Monday, July 16, 2007


In a debate about art and politics, Peter Sellars quoted what he said was Jean-Luc Goddard’s definition of an image: ‘two or more distinct realities made to touch each other’.

This brings to mind a stream running through Wildwood by the late Roger Deakin (to whom the recent conference Passionate Natures was dedicated).

Deakin sometimes wrote as if the woodlands were seas and coral reefs. The metaphor might creak in clumsier hands, but the two had grown together in Deakin’s mind so that its expression seems entirely natural. Some examples from the first few pages:
Once inside a wood, you walk on something very like the seabed, looking up at the canopy of leaves as if it were the surface of the water, filtering the descending shafts of sunlight and dappling everything.

…Lying in bed in the shepherd’s hut is an out of body experience in which you are suspended six feet above the bottom of a wooden boat, gazing into its wooden hull and along the line of its keel. Everything is upside down, of course, but it is such another world in there that anything is possible. You gaze out of the open door at the wake of bubbling cow-parsley and the green depths of a hedge in May. Lift your face to a porthole and you can survey the green waters of Cowpasture Meadow coming up to meet you as you voyage across doldrums of Sargasso buttercups in lazy pools, or navigate towards the beacon of a solitary green-winged orchid.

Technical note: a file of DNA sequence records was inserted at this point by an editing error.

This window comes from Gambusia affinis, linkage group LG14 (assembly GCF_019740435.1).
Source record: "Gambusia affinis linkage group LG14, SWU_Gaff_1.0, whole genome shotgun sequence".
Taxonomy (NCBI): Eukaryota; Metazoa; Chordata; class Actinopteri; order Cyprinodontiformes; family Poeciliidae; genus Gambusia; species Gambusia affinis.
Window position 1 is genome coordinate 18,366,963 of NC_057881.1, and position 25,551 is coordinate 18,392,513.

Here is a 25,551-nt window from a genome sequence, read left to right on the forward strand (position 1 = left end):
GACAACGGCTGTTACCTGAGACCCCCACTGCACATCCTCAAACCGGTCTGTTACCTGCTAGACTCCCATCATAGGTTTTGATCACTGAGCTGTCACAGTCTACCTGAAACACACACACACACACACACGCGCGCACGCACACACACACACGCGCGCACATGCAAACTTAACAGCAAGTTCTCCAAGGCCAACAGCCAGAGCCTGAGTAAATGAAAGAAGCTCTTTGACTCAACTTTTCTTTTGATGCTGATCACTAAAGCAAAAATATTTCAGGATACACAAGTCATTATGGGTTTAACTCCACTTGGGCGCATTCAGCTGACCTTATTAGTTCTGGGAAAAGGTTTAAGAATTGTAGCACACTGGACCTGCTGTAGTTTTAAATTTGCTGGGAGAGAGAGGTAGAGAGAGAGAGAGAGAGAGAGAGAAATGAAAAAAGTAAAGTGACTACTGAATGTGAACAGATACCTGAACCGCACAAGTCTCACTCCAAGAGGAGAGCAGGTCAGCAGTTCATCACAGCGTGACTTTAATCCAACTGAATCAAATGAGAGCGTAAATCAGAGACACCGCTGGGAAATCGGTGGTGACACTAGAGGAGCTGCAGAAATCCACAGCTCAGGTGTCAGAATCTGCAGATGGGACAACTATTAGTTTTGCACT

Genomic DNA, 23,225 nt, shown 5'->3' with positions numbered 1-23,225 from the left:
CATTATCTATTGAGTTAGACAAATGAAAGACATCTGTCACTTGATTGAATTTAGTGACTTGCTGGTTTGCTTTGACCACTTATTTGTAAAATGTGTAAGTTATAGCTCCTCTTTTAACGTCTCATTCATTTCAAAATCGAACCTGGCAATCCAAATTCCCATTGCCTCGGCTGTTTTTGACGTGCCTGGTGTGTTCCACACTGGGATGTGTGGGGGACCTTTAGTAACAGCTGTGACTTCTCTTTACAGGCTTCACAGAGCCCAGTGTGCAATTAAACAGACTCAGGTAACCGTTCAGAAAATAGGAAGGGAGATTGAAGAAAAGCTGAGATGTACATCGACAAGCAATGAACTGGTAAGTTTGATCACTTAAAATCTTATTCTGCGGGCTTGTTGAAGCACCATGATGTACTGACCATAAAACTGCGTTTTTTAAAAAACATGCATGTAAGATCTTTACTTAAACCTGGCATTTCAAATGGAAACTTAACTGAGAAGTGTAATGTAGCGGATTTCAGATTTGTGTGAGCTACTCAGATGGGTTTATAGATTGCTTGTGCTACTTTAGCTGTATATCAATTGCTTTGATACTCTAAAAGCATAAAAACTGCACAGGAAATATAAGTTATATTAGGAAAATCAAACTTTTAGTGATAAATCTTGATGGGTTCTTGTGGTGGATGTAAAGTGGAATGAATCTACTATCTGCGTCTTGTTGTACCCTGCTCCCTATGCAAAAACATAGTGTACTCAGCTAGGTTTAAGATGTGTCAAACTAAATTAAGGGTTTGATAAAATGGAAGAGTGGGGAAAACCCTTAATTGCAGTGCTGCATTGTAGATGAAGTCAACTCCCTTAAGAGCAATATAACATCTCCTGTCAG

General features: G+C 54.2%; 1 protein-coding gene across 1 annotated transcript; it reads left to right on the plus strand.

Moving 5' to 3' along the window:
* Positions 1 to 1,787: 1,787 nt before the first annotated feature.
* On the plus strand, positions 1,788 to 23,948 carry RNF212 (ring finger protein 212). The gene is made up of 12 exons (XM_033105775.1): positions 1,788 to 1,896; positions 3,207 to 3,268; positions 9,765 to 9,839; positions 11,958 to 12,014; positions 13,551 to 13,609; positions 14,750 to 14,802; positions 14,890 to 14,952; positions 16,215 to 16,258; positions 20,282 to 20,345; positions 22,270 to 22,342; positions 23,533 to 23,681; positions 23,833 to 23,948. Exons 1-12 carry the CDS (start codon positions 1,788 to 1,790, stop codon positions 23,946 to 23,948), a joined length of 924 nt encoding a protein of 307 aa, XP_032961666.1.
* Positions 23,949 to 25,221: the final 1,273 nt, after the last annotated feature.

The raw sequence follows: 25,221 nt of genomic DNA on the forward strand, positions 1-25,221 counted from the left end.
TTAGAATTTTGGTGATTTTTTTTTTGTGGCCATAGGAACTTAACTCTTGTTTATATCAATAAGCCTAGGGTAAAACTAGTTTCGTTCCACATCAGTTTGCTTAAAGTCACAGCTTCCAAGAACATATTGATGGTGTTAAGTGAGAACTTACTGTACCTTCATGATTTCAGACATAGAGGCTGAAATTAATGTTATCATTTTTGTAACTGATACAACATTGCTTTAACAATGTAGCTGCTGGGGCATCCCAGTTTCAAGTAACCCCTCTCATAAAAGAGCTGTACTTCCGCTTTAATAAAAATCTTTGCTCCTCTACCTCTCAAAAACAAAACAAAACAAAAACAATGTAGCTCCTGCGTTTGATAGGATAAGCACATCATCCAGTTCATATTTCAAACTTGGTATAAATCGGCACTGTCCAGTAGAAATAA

…A fragment of the Newlands oak stands on the windowsill…I have stood in its ruins and do not doubt the measurement [forty-four feet eight inches in girth] or Alan Mitchell’s estimate that it was 750 years old when it fell. Now it is no more than a stubborn atoll of dead wood…

…In the upper wood, Rosemary leads us down narrow paths through the dense blue seabed [of bluebells] to a 500 year old oak...
[Sellars also suggested the world may be entering a new century of perpetual war. For artists (showpeople?) like him, he said, the aim should be to help ‘create conditions in which thought is possible’ – with this as a contribution.]


Blogger Kevin Z said...

Interesting post, metaphor plays a key role in science and poetry. In the system I study, we refer to methane seep tubeworm aggregations as "bushes" that have "deep roots and long lives". There are also "stick" sponges.

3:17 am  

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